It’s not the worst album I’ve ever heard — that’s pretty much the extent of the praise that I can give Drake’s June release, Honestly, Nevermind. The Canadian rapper-singer made an intriguing pivot to house-influenced music for the sound of his seventh studio album, but his watered-down take on the genre leaves so much to be desired.
I would call myself a Drake fan. His 2012 album Take Care is a modern classic and remains the pinnacle of his career. His follow-ups, 2013’s Nothing Was The Same and 2015’s If You’re Reading This It’s Too Late, were of similar quality, with plenty of replay value. But since then, every successive project, with the exception of 2020’s Dark Lane Demo Tapes, has been worse than its predecessor, culminating in the boring slog that is Honestly, Nevermind.
“Boring” is, by far, the most fitting adjective to use with this album. The first song, “Falling Back,” is unfortunately a preview of what’s to come, with how completely bland it is. Drake’s vocals are the heart of the song, but he’s just not a compelling enough vocalist to carry the track. It doesn’t help that the beat just sits in the background, pleasant enough on its own but failing to help drive the song. On top of that, the repetitive chorus at the end starts to grate after a while.
The rest of the album generally follows the same formula, but there are a few interesting deviations. I appreciate what is apparently Jersey club influence in “Currents,” which sticks out in the tracklist with its squeaky beat. There are also a couple rap tracks which immediately grabbed my attention as a hip hop fan. “Jimmy Cooks” is the best song on the project, with Drake providing a smooth flow and a light hook next to an energetic 21 Savage verse. “Sticky” is in the same vein — the hook is nothing special, but Drake’s rapping is tight and a welcome break from the lackluster tracks composing the rest of the album.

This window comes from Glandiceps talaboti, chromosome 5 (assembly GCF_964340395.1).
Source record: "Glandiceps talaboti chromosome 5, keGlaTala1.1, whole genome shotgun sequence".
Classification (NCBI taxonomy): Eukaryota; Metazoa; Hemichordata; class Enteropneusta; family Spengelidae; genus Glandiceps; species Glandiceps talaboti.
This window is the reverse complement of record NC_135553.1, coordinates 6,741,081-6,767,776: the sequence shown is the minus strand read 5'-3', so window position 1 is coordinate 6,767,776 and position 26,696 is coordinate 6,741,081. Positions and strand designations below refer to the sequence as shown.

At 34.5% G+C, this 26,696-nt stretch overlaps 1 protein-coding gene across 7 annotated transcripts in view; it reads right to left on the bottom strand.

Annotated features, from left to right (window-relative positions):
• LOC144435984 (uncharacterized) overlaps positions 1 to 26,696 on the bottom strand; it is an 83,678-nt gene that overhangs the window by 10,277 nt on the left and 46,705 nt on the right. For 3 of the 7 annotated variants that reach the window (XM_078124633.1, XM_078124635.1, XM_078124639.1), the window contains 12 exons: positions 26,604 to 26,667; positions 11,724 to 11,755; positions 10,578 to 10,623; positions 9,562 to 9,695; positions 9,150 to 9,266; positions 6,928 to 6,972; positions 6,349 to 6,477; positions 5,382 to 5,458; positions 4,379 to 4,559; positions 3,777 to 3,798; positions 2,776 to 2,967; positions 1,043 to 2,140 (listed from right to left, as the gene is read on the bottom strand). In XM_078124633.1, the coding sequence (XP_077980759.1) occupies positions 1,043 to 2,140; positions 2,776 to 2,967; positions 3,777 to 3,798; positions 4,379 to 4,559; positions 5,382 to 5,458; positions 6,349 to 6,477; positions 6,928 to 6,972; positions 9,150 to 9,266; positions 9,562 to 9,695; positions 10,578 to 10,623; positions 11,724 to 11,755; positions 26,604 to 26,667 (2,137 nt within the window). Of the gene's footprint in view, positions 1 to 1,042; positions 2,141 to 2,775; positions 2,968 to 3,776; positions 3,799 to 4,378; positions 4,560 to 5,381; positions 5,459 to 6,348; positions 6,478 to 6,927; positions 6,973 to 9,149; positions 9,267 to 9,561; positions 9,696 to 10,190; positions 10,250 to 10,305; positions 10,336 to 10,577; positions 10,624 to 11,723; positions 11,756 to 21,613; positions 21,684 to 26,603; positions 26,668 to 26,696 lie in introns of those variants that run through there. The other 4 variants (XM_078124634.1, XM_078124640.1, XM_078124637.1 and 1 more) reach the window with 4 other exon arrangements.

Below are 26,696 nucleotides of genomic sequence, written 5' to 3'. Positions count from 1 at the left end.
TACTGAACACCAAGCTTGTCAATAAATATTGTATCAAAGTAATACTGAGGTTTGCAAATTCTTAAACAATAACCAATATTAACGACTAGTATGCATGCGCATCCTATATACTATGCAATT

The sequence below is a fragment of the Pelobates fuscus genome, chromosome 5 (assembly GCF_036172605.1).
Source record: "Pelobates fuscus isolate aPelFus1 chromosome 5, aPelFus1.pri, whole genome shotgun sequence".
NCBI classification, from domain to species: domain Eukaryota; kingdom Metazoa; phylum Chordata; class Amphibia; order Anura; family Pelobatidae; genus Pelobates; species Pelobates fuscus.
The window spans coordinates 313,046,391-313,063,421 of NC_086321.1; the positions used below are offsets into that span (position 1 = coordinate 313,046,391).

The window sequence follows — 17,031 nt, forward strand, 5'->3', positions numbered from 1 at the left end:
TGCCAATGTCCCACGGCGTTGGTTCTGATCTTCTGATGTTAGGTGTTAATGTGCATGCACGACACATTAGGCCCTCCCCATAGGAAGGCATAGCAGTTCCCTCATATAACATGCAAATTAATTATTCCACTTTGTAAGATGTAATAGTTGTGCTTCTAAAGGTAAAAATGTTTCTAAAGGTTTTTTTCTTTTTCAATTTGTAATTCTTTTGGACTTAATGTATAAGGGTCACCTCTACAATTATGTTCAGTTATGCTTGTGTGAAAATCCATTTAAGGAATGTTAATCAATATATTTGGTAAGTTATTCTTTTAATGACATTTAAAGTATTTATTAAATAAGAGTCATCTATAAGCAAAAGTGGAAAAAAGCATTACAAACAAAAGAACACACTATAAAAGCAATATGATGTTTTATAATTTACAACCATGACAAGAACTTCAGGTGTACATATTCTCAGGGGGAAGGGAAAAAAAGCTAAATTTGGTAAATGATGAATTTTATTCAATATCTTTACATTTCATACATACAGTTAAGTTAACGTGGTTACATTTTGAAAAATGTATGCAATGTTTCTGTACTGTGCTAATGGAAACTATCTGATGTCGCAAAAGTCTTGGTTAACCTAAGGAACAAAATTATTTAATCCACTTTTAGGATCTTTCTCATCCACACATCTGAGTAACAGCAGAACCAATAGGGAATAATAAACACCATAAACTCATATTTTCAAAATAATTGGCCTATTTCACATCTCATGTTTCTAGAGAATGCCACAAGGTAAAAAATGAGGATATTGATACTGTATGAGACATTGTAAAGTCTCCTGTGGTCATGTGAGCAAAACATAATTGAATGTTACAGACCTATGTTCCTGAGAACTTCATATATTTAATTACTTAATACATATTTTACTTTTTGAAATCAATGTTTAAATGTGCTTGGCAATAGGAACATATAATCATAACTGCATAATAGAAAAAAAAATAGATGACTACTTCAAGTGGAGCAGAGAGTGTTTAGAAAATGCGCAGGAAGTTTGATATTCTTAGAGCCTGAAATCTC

I’m not an expert on house by any means, but the only song on the album that felt like it did the style well was “Massive.” The beat is dynamic and has a groovy instrumental break, and I actually like Drake’s verses and hook for once. It felt like a glimpse of what this album could’ve been if more effort had been put into the rest of it.
The main problem on Honestly, Nevermind is that there’s no track that really feels sensational. “Massive” and “Jimmy Cooks” are the closest, but even then, I’m not sure I would put either in Drake’s 50 best songs. The run between them in the second half of the album is tough to get through, with “Flight’s Booked” and “Liability” being the only semi-listenable songs in that stretch. There’s just nothing to really latch onto — he production is solid, but tame and uneventful, and Drake doesn’t supply his usual earworm melodies or lyrics that make you take any sort of mental note of them.
I mind because Drake’s proven in the past that he can make really good music. He has multiple great projects under his belt, and even his recent string of decent-at-best releases have all had at least a handful of noteworthy tracks. Honestly, Nevermind was such a strange lack of effort from a bestselling artist with infinite resources. I’m not exactly sure whom he made it for, with both commercial performance and critical acclaim lacking compared to his past offerings. I’m sure there’s a contingent of Drake fans, dance listeners and maybe some others who enjoy the majority of this album, but I’ve seen plenty of members within these groups completely dismiss this project as well. My best guess is that either Drake was just off his mark this time, or he decided to make an album for himself with a genre of music that resonated with him. If it’s the latter, although I’m not a fan of the product, I can at least respect him for taking his sound in a new direction.
Nihar Hegde is a rising junior in the College of Arts and Sciences. He can be reached at [email protected].